You can go anywhere

My mother, quoting her mother told me my whole childhood; “it doesn’t matter if you’re rich or poor, if you have good manners you can go anywhere.” She was kind of a stickler about it, making us sit on our left hand if we were poking in our food too much, telling us not to lean over our plates like a puppy at a bowl. I even remember her making me stand up for the last part of a meal because I had tipped my chair one too many times. The caveat was that no matter what, making other people comfortable is the soul of good manners. So when I found myself at a table where the hosts used their hands to eat, I washed up, watched for technique, and dug in.

We were guests in the home of a colleague, a family from Calcutta who live in Hong Kong. Along with my husband, a Chinese colleague, another visitor from India and our host, I was the only woman seated for the meal. The lady of the house, her daughter and a house helper bustled around serving food onto our plates, filling glasses with drinks, bringing new plates and bowls and fussing over all of us.  The table was covered with chapattis, a curry made with chickpeas, a saag paneer or spinach with paneer cheese, a spicy shrimp dish that was redolent of mustard seeds, fried fish served with a spicy mustard, a mutton curry with a cinnamon, cumin and rosewater scented biriyani, cucumber raita, hot mango pickles, and a fruit chutney with dates and mangoes. “Using a fork to eat is like talking to your fiancé through an interpreter,” they told us.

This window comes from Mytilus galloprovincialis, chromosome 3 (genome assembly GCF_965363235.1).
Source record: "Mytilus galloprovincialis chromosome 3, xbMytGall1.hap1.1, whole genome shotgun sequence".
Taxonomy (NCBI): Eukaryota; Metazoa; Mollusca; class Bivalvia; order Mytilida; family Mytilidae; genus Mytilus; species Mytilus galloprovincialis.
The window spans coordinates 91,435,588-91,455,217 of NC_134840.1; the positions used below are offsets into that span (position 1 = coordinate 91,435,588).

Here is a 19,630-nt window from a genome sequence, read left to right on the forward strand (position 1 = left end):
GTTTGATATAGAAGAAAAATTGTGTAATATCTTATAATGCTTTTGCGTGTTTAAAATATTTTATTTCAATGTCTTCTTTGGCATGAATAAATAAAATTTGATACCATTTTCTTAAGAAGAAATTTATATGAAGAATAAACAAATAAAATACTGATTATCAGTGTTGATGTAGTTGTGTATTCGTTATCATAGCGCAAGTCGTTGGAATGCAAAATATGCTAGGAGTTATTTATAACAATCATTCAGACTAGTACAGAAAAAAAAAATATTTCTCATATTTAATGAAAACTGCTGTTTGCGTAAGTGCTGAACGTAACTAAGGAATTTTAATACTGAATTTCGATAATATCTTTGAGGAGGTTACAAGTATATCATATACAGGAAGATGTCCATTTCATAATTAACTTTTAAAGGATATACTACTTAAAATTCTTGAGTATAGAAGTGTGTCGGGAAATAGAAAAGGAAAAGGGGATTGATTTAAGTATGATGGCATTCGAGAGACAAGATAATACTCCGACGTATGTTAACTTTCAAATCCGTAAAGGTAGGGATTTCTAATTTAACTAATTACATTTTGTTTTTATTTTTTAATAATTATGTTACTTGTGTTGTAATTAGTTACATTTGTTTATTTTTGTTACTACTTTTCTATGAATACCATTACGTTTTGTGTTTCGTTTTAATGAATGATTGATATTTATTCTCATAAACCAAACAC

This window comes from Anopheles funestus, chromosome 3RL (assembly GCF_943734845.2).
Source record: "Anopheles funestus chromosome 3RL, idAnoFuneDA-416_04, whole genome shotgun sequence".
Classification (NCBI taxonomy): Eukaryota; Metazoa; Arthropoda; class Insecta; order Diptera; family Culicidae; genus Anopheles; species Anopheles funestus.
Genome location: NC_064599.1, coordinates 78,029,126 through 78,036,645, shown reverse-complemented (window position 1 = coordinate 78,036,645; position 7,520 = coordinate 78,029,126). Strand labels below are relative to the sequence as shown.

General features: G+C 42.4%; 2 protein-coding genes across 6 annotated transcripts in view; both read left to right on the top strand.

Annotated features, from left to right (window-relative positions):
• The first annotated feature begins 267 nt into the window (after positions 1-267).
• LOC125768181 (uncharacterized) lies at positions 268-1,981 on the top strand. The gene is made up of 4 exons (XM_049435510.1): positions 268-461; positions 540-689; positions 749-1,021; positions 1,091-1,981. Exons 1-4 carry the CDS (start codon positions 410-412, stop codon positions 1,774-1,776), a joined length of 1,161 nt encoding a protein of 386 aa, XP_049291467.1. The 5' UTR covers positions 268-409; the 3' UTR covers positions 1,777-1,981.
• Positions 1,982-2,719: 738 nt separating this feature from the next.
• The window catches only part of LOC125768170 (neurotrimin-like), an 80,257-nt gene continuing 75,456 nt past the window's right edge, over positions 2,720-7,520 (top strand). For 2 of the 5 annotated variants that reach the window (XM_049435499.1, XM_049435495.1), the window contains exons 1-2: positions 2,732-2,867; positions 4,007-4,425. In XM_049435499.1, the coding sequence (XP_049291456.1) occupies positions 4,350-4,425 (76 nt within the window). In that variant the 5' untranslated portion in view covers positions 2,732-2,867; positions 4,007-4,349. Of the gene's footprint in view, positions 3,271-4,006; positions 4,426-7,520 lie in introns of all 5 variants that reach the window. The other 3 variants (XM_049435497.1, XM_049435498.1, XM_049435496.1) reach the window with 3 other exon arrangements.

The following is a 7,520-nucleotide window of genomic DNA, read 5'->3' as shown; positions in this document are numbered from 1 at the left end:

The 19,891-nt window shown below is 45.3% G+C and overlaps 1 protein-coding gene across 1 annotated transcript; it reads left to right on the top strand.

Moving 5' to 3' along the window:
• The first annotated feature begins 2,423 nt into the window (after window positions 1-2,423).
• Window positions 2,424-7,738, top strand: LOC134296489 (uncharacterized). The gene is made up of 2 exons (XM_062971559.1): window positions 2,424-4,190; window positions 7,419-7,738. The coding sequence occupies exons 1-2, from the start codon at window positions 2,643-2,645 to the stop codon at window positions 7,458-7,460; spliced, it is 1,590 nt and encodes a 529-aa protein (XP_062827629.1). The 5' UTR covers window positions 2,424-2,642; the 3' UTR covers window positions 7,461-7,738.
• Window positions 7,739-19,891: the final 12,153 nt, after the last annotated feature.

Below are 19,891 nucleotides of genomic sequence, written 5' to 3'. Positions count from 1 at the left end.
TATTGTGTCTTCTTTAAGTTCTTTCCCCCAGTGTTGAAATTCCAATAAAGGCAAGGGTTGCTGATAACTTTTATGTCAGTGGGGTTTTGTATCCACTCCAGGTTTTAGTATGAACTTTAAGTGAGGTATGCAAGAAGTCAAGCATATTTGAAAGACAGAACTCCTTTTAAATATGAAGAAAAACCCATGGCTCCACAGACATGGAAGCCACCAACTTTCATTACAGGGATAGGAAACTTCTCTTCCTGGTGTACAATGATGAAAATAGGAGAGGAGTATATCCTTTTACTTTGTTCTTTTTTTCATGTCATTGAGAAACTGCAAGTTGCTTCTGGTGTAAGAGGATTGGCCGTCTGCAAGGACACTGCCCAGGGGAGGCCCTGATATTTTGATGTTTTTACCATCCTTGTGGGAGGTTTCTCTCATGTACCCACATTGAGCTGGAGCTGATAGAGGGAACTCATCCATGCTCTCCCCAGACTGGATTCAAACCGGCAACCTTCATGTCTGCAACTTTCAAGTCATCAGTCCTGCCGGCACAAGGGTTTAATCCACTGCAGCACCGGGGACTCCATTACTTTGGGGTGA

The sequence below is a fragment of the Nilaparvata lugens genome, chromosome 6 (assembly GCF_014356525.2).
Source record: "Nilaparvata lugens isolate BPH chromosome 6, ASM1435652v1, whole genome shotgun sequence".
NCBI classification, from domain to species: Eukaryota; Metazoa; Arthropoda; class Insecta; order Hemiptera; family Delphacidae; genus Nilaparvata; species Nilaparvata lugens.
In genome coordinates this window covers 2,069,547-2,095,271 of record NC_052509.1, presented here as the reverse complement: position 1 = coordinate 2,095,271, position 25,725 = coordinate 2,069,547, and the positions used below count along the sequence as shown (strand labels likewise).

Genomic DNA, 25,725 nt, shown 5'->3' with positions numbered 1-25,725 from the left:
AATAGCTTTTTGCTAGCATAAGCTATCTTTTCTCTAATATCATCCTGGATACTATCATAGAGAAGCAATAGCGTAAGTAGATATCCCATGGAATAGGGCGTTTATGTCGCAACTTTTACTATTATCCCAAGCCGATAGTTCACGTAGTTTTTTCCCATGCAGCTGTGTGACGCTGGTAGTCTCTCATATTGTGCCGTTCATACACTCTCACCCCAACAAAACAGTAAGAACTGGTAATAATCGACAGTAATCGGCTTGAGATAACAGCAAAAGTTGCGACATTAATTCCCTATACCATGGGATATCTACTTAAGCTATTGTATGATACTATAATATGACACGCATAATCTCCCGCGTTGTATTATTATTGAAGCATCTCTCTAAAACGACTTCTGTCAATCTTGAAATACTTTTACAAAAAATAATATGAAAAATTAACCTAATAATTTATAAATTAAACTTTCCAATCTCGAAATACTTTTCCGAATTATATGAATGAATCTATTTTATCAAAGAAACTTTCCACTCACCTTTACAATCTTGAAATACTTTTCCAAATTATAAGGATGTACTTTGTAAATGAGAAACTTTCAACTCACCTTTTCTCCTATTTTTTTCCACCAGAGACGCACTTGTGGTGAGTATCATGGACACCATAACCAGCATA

Chapattis are a flat round bread that is used sort of like a spoon to scoop saucier foods into your mouth. It is flaky, a little crispy and chewy .The fish and shrimp were all peeled, dipped in sauce and eaten with the right hand, the left hand not being used to touch the food, only to serve yourself with the serving spoon. The biriyani and mutton curry were mixed together by hand on the plate and when it was sticky enough to hold the rice together but not saucy enough to drip, you pick up a clump on your four fingers, bring it to your mouth and flick it in with the thumb. I did my best to keep myself food free above the wrist, and by leaning over the plate, only dropped a little into my lap.

It was a delicious meal characteristically full of complex flavors and the taste was enhanced by the uniqueness of the experience. I think my mother or grandmother would have been proud of my eating with my hands. Showing respect, trying to adapt, and eating whatever is put before me with thanks is what they taught me and that is what has allowed me to go anywhere.


One is the loneliest number

The downside to trips like this is that I end up spending a lot of time alone. With the language difference, I can walk around for hours with out understanding anything that anyone around me is saying, none of the ambient noise of familiarity, until I feel like I exist in a bubble. Mealtime is when it really hits.

Eating is a pleasure that is doubled in the sharing. That moment of “Ah” when the day is over and you relax with someone over a meal is one of my favorite times in life.  Last night, I was beginning to feel the loneliness and knew that I needed a supper that would not only be comforting and delicious, but would also give me something to intrigue my mind in lieu of conversation. I did a little research and found a ramen restaurant in the Miramar Building nearby that was well reviewed and took off looking for solace in a bowl.

I was eventually seated at a single table on a little red stool. The table had been pulled apart from another table so it was sans condiments, but all of the food going by looked great and the waitress was friendly. I ordered an Asahi and a bowl of tonkotsu or pork bone ramen.  The broth was incredible- milky white, rich and buttery with intriguing flavors lurking under the surface. There was cabbage, scallion, thin slices of what looked like wood ear mushrooms and some gorgeous chunks of braised pork belly all atop a tangle of chewy ramen noodles.